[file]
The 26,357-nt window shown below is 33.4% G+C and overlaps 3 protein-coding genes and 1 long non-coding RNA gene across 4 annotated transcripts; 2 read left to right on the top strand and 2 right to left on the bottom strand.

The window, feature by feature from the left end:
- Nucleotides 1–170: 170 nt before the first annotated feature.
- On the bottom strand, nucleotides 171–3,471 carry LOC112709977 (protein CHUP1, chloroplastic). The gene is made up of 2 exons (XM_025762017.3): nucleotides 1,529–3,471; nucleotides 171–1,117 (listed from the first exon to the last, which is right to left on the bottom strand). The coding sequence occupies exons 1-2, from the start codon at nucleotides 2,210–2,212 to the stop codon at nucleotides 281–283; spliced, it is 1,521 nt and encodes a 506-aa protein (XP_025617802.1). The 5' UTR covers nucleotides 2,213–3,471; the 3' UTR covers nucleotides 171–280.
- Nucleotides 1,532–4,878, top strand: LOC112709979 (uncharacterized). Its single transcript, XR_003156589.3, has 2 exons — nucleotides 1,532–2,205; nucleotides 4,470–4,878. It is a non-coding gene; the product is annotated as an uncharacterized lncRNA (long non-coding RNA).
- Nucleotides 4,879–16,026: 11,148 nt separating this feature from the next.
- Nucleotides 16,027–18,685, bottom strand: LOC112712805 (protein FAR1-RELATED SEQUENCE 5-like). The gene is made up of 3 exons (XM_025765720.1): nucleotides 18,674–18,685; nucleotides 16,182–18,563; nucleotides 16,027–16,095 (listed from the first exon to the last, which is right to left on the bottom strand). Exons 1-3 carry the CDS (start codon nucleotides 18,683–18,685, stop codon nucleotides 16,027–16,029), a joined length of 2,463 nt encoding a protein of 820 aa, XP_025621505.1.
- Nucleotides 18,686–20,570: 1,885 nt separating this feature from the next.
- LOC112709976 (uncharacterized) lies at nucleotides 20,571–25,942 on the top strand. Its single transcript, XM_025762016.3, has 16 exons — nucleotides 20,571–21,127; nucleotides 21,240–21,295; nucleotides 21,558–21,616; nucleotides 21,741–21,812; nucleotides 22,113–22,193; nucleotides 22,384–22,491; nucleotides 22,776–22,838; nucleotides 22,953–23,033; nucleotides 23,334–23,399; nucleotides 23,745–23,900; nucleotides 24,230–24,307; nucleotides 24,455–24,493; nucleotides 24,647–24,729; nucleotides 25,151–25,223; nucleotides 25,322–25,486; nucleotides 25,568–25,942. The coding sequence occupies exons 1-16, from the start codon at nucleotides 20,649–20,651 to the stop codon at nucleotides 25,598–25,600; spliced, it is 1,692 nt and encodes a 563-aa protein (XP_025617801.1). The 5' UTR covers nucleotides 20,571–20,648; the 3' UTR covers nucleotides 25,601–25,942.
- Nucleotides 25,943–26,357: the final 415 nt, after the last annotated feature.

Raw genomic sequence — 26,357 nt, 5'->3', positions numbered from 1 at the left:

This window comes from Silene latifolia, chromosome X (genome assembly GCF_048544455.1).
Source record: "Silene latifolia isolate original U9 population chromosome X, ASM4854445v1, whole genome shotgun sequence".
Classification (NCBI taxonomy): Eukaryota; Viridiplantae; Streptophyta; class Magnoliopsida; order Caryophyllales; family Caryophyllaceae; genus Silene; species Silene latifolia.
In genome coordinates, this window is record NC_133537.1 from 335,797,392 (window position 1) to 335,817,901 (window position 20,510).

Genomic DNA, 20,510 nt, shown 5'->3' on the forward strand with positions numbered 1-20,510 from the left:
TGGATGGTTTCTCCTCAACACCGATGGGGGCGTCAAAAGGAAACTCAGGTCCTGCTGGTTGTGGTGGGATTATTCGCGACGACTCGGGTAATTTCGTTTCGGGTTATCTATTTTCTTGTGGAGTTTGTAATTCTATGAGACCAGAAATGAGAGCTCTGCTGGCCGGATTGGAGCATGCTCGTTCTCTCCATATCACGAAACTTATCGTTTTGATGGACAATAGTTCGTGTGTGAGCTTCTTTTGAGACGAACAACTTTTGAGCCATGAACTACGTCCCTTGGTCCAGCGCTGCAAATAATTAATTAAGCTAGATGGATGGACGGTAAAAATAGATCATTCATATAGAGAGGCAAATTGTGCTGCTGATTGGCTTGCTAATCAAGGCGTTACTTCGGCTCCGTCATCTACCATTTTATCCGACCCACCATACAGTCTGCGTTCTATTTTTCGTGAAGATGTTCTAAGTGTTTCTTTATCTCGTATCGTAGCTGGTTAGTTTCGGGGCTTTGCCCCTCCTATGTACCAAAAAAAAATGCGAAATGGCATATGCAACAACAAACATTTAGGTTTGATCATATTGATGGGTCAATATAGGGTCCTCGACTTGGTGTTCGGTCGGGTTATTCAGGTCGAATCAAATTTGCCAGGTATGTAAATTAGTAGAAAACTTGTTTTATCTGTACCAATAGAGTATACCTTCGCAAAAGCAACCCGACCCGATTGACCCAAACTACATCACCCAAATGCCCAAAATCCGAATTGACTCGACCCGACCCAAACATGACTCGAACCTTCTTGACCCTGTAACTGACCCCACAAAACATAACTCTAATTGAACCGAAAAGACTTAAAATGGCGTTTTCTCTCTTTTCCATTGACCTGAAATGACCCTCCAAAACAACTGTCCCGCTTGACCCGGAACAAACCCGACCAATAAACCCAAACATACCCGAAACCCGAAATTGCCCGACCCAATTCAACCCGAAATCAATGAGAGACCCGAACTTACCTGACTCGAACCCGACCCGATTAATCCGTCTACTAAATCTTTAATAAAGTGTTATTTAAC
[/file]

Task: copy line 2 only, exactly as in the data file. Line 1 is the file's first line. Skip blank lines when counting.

The window, feature by feature from the left end: